Derbyshire residents are among the least likely in the country to die from liver disease according to new figures released today (Tuesday 11 June).
The number of early preventable deaths in the county from other illnesses also compares favourably in the new online national league table published by Public Health England (PHE).
PHE has launched a ‘Longer Lives’ website highlighting the number of deaths before the age of 75 from the four main killers – cancer, heart disease and stroke, lung disease and liver disease – comparing 150 authorities across the country.
Derbyshire falls in the mid-range ranking 67th with 63 deaths (per 100,000 people 2009-2011) from heart disease, at 62nd with 104 deaths from cancer and at 62nd with 22 deaths from lung disease – but is placed among the lowest nationally at 28th with 11 deaths from liver disease.
Derbyshire County Council will use the findings to support its partnership work with the county’s Health and Wellbeing Board to promote healthy lifestyles and prevent early deaths.
Board chair and county council Cabinet Member for Health and Communities Councillor Dave Allen said: “Derbyshire is a healthy place to live with relatively lower levels of death occurring before people are 75.
“We also compare favourably with similar local authority areas of the country – but as we take on our new public health responsibilities we’re committed to reducing the number of early deaths as well as tackling a range of other challenging issues.
“There’s already a great deal of work being done in Derbyshire around smoking, alcohol, poor diet and obesity to improve the length and quality of people’s lives, but the information from this survey will help us better understand the local picture, see where there’s more to do and where to target our resources most effectively.”
The PHE report acknowledges that not all early deaths are preventable but that some authorities are better at tackling the causes than others. Overall, Derbyshire ranks 56th out of the 150 authorities featured in the PHE survey with 256 avoidable premature deaths per 100,000 people in 2009 to 2011.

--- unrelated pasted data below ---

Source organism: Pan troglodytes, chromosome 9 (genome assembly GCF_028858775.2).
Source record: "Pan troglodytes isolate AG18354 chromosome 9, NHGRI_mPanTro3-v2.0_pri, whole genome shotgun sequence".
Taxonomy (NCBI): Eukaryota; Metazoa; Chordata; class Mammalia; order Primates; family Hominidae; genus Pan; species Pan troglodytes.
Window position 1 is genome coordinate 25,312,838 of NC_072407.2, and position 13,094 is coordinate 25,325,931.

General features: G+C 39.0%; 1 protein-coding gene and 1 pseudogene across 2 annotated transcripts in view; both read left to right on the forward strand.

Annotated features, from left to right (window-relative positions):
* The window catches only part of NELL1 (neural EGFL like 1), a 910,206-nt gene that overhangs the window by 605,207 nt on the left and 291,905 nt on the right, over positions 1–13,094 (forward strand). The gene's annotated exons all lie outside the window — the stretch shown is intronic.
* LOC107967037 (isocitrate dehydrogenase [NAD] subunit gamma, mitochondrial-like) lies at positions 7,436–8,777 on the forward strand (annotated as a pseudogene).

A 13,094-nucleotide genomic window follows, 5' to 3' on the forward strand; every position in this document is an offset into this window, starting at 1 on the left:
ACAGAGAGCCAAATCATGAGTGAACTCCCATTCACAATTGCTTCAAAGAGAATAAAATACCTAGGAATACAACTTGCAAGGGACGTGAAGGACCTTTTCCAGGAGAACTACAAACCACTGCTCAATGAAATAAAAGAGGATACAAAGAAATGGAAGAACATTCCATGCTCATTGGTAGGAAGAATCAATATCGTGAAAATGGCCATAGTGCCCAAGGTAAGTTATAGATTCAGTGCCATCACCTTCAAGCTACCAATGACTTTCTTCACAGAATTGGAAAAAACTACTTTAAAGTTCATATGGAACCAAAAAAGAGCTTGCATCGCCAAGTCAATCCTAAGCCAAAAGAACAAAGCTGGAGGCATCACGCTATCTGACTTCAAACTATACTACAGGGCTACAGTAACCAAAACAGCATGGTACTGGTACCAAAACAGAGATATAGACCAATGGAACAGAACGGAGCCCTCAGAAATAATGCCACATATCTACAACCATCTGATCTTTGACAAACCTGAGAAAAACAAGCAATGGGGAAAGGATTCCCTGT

Derbyshire County Council, in partnership with the Health and Wellbeing Board, is involved with and supports a range of services including:
* Stop smoking support services. Stopping smoking is the single most important choice for a healthier life
* Alcohol advice and treatment services to support people who have problems with drinking too much
* Free health checks for people at risk of heart attacks and strokes
* Healthy lifestyle promotion programmes including advice about exercise and nutrition
* Weight management services to help people achieve a healthy weight
* A health trainer programme to support people who are reviewing their health and want personal support to change
* The ‘Make Every Contact Count’ programme which trains staff who work with local people to encourage and support them to consider their lifestyle choices
Responsibility for public health transferred to the county council on April 1. The move gives the authority a leading role in tackling health inequalities and improving, promoting and protecting the health of local communities.
Derbyshire’s Director for Public Health Elaine Michel said: “It’s good to see that so many people are benefitting from a long and healthy life in Derbyshire. However we know that not all residents have the same opportunities to live healthily.
“We’re working closely with individuals, families and communities to make healthy choices easier and to provide the best possible prospect for people to have fulfilling, happy and healthy lives.
“We aim to be the council with the best health and the lowest level of preventable early deaths in the country.”
Department of Health research predicts that efforts to improve public health such as stopping smoking, improved diet and early diagnosis could dramatically reduce the 103,000 avoidable premature deaths in England every year.
* Residents can find useful tips about how to improve their health and information about local support services in the Derbyshire Public Health Report 2012-2013 at www.derbyshire.gov.uk/publichealthreport.